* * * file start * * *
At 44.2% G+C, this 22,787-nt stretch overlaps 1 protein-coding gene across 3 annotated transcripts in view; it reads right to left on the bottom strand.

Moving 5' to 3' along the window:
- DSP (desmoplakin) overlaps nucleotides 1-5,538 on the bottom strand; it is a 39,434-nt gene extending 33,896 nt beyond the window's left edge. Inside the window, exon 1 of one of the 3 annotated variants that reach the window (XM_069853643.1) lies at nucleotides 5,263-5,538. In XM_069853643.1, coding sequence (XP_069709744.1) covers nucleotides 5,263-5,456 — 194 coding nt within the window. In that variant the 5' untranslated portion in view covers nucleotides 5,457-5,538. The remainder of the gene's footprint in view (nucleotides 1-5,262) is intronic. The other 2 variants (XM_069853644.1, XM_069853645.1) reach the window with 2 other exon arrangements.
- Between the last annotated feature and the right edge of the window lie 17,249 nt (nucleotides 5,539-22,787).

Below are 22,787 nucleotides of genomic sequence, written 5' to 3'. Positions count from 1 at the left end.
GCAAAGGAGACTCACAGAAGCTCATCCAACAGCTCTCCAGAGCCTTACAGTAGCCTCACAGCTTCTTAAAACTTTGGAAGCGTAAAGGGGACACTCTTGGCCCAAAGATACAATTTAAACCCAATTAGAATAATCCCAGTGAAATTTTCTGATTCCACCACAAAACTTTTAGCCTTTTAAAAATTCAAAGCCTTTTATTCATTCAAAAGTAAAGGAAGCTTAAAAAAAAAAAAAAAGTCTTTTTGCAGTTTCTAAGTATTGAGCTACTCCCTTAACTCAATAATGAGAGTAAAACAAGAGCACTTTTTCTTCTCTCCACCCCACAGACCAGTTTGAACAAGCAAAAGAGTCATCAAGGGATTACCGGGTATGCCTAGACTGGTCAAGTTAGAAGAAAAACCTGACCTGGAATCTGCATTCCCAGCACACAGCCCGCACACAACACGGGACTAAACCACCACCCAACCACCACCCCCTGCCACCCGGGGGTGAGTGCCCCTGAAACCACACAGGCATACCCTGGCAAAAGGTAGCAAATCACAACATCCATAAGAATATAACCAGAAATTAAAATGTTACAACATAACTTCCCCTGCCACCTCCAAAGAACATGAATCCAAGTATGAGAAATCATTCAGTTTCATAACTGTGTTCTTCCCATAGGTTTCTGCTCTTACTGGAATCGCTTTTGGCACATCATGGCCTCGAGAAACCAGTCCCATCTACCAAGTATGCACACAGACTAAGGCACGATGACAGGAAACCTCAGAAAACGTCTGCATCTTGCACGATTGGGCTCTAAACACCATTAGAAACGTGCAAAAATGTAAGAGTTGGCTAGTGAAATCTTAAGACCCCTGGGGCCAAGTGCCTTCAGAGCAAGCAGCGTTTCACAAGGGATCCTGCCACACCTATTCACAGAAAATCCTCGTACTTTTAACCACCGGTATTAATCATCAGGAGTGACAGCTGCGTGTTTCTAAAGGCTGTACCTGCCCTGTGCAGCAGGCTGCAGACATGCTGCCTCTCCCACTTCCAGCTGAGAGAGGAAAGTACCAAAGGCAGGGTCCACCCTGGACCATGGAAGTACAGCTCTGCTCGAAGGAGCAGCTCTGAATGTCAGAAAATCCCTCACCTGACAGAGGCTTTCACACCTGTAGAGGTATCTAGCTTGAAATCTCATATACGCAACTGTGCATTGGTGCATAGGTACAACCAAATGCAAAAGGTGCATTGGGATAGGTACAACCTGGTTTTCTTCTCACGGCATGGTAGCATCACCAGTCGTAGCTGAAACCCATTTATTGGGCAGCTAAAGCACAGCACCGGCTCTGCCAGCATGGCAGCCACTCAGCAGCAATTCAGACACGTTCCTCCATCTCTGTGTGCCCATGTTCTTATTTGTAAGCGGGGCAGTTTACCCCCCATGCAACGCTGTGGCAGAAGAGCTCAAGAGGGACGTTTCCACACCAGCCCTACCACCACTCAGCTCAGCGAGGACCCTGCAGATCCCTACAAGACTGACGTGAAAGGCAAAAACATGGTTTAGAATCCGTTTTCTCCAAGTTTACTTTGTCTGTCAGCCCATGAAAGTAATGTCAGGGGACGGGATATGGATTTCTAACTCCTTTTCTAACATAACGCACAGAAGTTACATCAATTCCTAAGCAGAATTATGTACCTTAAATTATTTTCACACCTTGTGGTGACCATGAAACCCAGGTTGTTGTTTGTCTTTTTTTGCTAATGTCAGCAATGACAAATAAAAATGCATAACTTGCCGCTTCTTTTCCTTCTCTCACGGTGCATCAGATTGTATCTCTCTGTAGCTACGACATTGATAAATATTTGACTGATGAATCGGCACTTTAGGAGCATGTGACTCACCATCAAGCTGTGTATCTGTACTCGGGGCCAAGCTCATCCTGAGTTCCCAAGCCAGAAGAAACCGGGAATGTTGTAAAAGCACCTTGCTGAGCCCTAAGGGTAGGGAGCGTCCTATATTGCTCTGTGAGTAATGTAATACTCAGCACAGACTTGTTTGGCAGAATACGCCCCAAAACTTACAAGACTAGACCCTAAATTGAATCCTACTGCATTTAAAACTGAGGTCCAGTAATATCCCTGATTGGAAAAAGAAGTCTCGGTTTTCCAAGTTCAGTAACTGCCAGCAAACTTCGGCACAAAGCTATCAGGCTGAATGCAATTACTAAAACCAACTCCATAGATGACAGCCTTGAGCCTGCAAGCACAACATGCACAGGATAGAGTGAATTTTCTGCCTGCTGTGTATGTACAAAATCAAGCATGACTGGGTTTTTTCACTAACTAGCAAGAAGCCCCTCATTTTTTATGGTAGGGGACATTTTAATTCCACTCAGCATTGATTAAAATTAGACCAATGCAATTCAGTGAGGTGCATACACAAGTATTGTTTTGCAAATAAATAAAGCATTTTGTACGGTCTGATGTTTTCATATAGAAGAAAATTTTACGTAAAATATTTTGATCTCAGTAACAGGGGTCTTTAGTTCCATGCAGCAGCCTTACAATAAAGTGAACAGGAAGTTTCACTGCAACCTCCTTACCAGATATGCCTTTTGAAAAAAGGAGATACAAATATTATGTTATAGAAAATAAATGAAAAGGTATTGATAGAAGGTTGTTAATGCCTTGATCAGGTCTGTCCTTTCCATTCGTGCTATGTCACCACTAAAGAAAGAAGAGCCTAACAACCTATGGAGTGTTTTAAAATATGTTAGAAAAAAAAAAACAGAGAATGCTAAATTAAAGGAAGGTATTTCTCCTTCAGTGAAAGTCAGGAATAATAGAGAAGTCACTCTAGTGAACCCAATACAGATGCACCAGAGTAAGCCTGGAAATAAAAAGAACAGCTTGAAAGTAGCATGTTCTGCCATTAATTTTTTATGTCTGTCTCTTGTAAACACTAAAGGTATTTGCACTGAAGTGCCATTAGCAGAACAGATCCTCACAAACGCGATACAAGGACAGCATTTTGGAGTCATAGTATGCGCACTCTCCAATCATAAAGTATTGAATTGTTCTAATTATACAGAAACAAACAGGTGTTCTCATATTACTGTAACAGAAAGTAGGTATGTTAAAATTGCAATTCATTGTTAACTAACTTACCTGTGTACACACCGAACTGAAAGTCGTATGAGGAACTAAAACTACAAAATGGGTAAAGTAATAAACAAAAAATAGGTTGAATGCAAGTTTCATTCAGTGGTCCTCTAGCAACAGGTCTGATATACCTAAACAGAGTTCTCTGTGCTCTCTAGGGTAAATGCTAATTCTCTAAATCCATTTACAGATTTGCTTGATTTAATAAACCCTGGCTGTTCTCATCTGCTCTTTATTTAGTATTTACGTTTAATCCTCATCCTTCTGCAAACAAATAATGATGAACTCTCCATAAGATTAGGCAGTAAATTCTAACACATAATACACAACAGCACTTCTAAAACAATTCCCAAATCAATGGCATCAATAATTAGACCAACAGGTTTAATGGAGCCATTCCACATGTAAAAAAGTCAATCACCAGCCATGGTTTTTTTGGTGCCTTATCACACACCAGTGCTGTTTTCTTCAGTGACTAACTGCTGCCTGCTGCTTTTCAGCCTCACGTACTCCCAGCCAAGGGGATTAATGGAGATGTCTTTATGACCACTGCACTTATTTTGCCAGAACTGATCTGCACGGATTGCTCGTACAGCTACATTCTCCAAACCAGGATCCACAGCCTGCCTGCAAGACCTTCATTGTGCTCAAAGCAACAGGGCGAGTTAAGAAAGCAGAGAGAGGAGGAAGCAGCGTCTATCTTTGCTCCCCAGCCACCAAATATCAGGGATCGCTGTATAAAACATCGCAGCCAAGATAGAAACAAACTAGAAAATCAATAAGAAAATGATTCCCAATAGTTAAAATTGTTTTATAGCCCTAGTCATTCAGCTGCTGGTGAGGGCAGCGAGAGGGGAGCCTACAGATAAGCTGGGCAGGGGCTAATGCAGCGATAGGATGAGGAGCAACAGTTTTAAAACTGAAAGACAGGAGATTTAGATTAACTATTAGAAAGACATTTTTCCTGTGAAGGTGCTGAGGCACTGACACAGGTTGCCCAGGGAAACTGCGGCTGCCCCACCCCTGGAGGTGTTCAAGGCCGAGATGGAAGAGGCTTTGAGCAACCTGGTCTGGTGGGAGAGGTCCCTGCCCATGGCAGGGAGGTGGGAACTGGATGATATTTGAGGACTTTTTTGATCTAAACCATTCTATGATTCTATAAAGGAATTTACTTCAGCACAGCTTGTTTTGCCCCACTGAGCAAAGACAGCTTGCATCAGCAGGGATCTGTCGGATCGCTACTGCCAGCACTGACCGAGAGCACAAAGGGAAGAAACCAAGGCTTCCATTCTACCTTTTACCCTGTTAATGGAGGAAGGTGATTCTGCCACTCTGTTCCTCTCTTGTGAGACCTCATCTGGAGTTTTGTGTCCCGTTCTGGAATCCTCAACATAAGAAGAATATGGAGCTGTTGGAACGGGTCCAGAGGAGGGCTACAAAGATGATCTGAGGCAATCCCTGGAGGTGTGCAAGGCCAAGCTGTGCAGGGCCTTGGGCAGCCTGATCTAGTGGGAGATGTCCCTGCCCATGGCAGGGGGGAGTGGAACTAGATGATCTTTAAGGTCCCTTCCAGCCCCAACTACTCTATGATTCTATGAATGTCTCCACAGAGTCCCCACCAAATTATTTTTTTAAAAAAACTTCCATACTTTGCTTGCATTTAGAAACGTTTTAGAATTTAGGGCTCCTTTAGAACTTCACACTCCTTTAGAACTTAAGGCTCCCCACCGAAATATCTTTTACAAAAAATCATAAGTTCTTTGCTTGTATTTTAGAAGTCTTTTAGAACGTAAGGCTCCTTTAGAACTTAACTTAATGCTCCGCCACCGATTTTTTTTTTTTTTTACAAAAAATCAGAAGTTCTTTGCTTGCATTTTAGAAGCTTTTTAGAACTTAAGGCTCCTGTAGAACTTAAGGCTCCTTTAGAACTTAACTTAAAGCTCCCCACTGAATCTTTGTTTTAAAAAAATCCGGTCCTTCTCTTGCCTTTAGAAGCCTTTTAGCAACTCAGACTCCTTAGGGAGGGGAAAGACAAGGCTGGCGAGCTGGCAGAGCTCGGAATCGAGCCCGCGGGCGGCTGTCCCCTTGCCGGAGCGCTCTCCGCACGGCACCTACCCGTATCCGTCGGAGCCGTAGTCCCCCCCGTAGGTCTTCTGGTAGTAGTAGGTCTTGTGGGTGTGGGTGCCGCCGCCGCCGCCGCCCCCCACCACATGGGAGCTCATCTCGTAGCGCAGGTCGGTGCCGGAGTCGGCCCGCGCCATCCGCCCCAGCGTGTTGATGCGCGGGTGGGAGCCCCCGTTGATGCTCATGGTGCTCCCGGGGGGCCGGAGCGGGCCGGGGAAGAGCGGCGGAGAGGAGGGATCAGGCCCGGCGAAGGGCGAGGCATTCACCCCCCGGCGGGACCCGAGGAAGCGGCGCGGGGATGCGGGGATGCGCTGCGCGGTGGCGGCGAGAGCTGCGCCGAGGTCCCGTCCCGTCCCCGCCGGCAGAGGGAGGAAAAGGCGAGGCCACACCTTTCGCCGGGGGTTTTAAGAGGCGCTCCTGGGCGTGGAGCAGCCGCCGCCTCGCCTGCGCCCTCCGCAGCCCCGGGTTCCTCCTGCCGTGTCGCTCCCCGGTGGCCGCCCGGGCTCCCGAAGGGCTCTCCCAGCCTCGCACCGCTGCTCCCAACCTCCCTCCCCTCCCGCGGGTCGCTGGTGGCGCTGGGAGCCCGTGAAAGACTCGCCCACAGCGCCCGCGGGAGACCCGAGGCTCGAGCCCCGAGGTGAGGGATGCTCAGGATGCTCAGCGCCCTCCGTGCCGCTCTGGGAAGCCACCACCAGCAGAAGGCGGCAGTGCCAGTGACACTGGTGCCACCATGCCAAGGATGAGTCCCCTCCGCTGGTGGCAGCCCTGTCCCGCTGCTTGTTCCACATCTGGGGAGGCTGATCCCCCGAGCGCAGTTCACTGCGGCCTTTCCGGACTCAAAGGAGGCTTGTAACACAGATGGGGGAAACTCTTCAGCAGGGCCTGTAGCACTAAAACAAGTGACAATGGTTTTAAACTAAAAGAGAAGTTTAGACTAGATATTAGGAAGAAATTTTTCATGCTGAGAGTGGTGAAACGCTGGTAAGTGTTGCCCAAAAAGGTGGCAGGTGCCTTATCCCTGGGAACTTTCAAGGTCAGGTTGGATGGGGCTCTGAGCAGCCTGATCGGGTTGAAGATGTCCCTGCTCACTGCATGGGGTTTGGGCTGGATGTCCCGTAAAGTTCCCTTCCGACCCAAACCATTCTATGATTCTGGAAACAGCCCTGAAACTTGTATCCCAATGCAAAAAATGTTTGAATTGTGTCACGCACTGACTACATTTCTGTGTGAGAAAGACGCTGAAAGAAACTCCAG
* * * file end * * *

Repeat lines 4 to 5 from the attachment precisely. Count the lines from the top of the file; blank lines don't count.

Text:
- Between the last annotated feature and the right edge of the window lie 17,249 nt (nucleotides 5,539-22,787).

Below are 22,787 nucleotides of genomic sequence, written 5' to 3'. Positions count from 1 at the left end.